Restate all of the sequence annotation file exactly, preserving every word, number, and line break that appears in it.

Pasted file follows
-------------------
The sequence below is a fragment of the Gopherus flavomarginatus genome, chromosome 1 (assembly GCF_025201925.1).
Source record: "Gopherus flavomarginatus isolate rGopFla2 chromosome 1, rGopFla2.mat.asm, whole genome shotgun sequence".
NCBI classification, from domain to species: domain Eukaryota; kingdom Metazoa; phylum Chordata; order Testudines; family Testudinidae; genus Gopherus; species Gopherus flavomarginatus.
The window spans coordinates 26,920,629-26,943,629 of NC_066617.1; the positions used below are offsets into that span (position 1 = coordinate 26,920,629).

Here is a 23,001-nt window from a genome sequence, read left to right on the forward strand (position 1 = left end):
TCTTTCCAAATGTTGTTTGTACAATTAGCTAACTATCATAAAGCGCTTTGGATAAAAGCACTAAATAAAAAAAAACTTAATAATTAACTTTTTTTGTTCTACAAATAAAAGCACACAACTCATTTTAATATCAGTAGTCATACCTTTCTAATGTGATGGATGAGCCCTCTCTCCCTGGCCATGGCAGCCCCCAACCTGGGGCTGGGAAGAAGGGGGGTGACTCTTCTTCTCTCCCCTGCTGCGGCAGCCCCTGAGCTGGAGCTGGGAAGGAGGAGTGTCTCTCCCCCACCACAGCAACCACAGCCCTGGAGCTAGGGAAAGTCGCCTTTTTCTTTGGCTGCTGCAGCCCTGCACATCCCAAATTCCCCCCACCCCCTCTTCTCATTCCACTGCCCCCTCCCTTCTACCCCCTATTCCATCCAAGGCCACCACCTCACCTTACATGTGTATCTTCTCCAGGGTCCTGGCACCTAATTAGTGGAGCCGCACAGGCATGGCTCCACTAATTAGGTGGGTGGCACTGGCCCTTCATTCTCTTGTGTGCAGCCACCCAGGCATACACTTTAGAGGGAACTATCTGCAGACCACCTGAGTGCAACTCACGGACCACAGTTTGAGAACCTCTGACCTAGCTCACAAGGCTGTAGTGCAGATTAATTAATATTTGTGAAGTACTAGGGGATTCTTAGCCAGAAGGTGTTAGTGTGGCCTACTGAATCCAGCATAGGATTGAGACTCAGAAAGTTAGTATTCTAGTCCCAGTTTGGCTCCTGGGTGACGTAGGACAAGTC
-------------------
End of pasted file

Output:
The sequence below is a fragment of the Gopherus flavomarginatus genome, chromosome 1 (assembly GCF_025201925.1).
Source record: "Gopherus flavomarginatus isolate rGopFla2 chromosome 1, rGopFla2.mat.asm, whole genome shotgun sequence".
NCBI classification, from domain to species: domain Eukaryota; kingdom Metazoa; phylum Chordata; order Testudines; family Testudinidae; genus Gopherus; species Gopherus flavomarginatus.
The window spans coordinates 26,920,629-26,943,629 of NC_066617.1; the positions used below are offsets into that span (position 1 = coordinate 26,920,629).

Here is a 23,001-nt window from a genome sequence, read left to right on the forward strand (position 1 = left end):
TCTTTCCAAATGTTGTTTGTACAATTAGCTAACTATCATAAAGCGCTTTGGATAAAAGCACTAAATAAAAAAAAACTTAATAATTAACTTTTTTTGTTCTACAAATAAAAGCACACAACTCATTTTAATATCAGTAGTCATACCTTTCTAATGTGATGGATGAGCCCTCTCTCCCTGGCCATGGCAGCCCCCAACCTGGGGCTGGGAAGAAGGGGGGTGACTCTTCTTCTCTCCCCTGCTGCGGCAGCCCCTGAGCTGGAGCTGGGAAGGAGGAGTGTCTCTCCCCCACCACAGCAACCACAGCCCTGGAGCTAGGGAAAGTCGCCTTTTTCTTTGGCTGCTGCAGCCCTGCACATCCCAAATTCCCCCCACCCCCTCTTCTCATTCCACTGCCCCCTCCCTTCTACCCCCTATTCCATCCAAGGCCACCACCTCACCTTACATGTGTATCTTCTCCAGGGTCCTGGCACCTAATTAGTGGAGCCGCACAGGCATGGCTCCACTAATTAGGTGGGTGGCACTGGCCCTTCATTCTCTTGTGTGCAGCCACCCAGGCATACACTTTAGAGGGAACTATCTGCAGACCACCTGAGTGCAACTCACGGACCACAGTTTGAGAACCTCTGACCTAGCTCACAAGGCTGTAGTGCAGATTAATTAATATTTGTGAAGTACTAGGGGATTCTTAGCCAGAAGGTGTTAGTGTGGCCTACTGAATCCAGCATAGGATTGAGACTCAGAAAGTTAGTATTCTAGTCCCAGTTTGGCTCCTGGGTGACGTAGGACAAGTC